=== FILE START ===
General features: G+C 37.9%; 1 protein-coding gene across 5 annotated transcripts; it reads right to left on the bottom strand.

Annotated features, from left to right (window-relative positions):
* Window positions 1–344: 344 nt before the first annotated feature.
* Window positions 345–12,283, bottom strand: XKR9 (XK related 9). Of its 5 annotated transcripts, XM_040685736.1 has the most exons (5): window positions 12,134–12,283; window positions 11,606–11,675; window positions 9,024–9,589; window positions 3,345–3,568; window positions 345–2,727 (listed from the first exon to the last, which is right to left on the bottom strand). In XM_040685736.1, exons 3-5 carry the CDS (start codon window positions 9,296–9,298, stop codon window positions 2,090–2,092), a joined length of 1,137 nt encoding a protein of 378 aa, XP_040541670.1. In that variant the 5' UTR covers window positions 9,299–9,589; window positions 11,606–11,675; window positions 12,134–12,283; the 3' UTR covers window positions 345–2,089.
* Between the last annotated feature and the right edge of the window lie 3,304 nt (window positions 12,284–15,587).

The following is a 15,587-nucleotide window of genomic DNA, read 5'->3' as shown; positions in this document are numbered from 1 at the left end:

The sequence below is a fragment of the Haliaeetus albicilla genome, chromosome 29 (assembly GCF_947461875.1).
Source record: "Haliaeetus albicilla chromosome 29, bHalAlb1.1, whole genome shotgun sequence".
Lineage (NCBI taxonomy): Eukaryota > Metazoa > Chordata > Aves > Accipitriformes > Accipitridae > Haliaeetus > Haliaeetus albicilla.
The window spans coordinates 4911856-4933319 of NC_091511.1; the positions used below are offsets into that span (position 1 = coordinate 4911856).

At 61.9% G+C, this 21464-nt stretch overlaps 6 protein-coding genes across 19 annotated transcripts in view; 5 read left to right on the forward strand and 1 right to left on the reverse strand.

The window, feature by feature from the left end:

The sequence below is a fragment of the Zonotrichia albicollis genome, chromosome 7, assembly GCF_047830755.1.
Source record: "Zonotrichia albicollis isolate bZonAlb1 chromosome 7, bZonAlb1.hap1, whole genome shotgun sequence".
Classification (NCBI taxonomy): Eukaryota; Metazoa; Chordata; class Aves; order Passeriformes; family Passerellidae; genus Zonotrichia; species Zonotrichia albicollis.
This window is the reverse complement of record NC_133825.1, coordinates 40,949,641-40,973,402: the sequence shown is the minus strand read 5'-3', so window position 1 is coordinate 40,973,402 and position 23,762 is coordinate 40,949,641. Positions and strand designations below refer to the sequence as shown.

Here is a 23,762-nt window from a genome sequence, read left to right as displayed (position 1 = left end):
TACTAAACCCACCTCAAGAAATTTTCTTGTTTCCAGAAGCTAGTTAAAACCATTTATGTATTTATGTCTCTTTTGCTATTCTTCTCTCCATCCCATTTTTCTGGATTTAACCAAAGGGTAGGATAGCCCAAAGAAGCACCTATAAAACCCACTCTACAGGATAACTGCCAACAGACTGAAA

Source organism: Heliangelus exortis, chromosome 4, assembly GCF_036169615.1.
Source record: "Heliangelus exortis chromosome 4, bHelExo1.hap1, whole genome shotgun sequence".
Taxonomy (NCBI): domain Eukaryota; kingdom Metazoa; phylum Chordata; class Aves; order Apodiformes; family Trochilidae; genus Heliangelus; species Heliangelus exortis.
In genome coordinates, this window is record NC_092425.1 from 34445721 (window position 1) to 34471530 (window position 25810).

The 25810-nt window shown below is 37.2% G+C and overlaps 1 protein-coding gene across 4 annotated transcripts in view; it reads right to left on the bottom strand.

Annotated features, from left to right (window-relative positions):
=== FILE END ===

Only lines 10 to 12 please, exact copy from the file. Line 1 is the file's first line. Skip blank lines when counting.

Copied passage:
The window spans coordinates 4911856-4933319 of NC_091511.1; the positions used below are offsets into that span (position 1 = coordinate 4911856).

At 61.9% G+C, this 21464-nt stretch overlaps 6 protein-coding genes across 19 annotated transcripts in view; 5 read left to right on the forward strand and 1 right to left on the reverse strand.

The window, feature by feature from the left end: